He said ratifying the UNESCO convention on protection of the underwater cultural heritage needed careful preparation, including adequate legislation, human resources, infrastructure and funding.
The convention was adopted by UNESCO in 2001, and has been ratified by 31 countries as of May this year. Cambodia is the only signatory in Asia.
According to Masanori Nagaoka, the head of culture unit of UNESCO office in Jakarta, the convention carries four main principles: The obligation to preserve underwater cultural heritage, in situ preservation preferred, no commercial exploitation, and training and information sharing.
Arief Rachman from the Indonesian National Commission for UNESCO said the third principle has been the most challenging for Indonesia.
Last month, the government, through the National Committee of Excavation and Utilization of Precious Artifacts from Sunken Ships, conducted an auction of around 271,000 artifacts, including ceramics from China’s Zheijang province and a gold sword from the Middle East, collected from a ship presumed to have sunk around 900 years ago in waters off Cirebon, West Java.
The auction was a flop with no bidders registering, but the government said it would maintain its effort to sell the artifacts, which had been excavated by a private company five years ago.
Many, ranging from royalty to academics and history enthusiasts, opposed to the auction, but the committee defended it, saying a number of unique items had been conserved.
Supratikno Rahardjo from the University of Indonesia said there were risks that the government should take if it chooses to ratify the convention.
The consequences of what he called “option two” — ratifying the convention as soon as possible as opposed to the first option of delaying it up to a certain period — include the government paying back investors the costs of obtaining permits for recovering sunken treasures.
“If it were up to us, we would like the government to take option two,” he said.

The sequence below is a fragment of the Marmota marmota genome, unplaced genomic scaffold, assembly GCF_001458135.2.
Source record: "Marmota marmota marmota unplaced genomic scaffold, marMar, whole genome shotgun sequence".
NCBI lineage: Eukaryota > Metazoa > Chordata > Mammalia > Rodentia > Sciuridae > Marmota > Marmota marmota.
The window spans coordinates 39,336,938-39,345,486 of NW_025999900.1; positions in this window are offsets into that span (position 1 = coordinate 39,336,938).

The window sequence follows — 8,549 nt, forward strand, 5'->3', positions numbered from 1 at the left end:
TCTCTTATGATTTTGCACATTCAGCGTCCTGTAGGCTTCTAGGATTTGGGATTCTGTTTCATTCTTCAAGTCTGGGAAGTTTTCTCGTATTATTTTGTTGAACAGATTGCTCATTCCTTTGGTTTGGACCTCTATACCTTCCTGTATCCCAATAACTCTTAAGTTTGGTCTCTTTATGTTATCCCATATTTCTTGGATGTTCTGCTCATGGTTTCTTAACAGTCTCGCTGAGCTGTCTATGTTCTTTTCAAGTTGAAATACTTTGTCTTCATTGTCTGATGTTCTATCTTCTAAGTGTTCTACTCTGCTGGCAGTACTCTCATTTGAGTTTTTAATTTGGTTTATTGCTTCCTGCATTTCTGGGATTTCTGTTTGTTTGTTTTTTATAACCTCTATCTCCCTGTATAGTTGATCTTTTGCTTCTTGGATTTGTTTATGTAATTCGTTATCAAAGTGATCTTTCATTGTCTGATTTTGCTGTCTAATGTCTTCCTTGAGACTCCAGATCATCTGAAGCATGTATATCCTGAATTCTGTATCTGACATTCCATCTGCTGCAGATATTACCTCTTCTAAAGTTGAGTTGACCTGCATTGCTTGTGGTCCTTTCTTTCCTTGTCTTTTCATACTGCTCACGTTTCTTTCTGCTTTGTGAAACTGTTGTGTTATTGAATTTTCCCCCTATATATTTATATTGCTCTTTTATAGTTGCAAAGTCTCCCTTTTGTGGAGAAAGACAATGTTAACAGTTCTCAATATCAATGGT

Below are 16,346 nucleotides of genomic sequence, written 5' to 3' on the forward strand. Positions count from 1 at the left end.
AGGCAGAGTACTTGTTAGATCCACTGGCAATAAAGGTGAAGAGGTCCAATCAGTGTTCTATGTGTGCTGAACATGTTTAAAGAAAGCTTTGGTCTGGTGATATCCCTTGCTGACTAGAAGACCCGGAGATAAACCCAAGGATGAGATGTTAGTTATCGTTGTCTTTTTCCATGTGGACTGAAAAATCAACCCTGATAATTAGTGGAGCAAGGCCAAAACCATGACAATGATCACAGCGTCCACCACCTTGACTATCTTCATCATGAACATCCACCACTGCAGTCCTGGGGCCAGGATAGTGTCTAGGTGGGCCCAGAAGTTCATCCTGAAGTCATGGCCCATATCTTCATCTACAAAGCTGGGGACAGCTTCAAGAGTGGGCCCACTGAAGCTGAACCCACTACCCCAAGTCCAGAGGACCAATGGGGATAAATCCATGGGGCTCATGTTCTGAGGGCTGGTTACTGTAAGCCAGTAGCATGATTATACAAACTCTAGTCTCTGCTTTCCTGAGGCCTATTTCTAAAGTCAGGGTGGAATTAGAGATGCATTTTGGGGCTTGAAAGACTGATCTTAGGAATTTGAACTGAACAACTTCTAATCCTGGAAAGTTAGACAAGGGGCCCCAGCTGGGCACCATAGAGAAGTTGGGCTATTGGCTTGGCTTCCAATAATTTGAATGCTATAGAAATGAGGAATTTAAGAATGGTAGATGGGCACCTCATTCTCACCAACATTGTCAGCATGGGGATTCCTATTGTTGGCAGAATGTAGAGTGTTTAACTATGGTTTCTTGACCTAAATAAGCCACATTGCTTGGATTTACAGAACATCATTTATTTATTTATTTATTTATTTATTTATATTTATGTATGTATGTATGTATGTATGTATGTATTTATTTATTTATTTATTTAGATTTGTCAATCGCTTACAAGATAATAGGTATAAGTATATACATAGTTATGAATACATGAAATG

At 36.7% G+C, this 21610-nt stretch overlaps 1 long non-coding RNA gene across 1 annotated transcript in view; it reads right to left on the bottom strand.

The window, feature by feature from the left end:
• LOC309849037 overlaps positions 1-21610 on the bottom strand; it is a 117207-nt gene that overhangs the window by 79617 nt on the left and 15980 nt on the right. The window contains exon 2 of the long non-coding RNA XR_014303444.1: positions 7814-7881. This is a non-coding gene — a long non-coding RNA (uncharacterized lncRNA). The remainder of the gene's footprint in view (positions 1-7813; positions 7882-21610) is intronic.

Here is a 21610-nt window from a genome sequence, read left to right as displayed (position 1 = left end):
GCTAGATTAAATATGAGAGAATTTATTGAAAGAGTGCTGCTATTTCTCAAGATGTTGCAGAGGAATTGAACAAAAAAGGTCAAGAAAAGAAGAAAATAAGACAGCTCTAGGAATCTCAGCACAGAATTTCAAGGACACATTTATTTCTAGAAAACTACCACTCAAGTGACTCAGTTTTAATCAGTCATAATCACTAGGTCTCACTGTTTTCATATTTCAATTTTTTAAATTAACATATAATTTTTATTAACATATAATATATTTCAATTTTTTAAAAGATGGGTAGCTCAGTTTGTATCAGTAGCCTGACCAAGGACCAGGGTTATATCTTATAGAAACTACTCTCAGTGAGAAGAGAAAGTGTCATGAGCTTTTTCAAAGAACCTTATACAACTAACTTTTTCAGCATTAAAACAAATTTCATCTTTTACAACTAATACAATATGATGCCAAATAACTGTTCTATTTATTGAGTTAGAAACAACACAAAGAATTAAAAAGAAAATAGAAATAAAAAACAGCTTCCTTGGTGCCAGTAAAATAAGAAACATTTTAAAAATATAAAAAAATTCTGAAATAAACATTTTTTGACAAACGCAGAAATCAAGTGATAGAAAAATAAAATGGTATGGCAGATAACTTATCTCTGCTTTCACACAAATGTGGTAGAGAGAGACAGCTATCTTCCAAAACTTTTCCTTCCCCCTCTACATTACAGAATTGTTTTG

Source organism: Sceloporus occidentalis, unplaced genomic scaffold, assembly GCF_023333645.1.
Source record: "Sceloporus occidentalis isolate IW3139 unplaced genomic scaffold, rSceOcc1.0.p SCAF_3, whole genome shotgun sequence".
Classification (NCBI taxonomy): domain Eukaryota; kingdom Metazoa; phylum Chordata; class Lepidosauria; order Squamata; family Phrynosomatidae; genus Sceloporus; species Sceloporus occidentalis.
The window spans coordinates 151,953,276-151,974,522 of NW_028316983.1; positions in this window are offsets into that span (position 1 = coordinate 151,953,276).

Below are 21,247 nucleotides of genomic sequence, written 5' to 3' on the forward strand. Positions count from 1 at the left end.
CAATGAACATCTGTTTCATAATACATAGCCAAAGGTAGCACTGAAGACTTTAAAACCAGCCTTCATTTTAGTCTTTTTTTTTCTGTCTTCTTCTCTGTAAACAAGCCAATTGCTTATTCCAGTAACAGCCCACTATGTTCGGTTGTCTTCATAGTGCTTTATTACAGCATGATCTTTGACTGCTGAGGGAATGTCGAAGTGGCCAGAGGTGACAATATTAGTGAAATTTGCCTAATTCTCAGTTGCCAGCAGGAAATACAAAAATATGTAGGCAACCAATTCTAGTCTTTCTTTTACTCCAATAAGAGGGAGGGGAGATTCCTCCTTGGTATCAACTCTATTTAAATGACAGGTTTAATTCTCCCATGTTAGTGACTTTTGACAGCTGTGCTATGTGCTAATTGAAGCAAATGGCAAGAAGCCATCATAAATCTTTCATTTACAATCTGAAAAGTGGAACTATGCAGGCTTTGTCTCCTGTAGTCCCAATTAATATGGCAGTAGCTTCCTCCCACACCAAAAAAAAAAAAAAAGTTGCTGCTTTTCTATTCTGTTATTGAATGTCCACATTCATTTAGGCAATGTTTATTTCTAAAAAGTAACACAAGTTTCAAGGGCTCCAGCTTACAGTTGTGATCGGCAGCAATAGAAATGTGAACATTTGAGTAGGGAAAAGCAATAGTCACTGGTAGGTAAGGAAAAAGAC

Chairijah, the director for international law at the Justice and Human Rights Ministry, said Indonesia could ratify the convention with a law or a Presidential Regulation.
Regardless of whether Indonesia chooses to ratify the convention or not, the country should stop referring to the heritage as “treasures” to be hunted and traded in, the workshop concluded.
Name of source: Discovery News
SOURCE: Discovery News (6-3-10)
Three pieces of a pocket knife and fragments of what might be a broken cosmetic glass jar are adding new evidence that Earhart and her navigator Fred Noonan landed and eventually died as castaways on Nikumaroro, an uninhabited tropical island in the southwestern Pacific republic of Kiribati. The island was some 300 miles southeast of their target destination, Howland Island.
"These objects have the potential to yield DNA, specifically what is known as 'touch DNA,'" Ric Gillespie, executive director of The International Group for Historic Aircraft Recovery (TIGHAR), told Discovery News in an email interview from Nikumaroro.
Gillespie and his team will be searching the tiny island until June 14 for evidence that Earhart's twin-engine plane, the Electra, did not crash in the ocean and sink, as it was assumed after the futile massive search that followed the aviatrix's disappearance on July 2, 1937.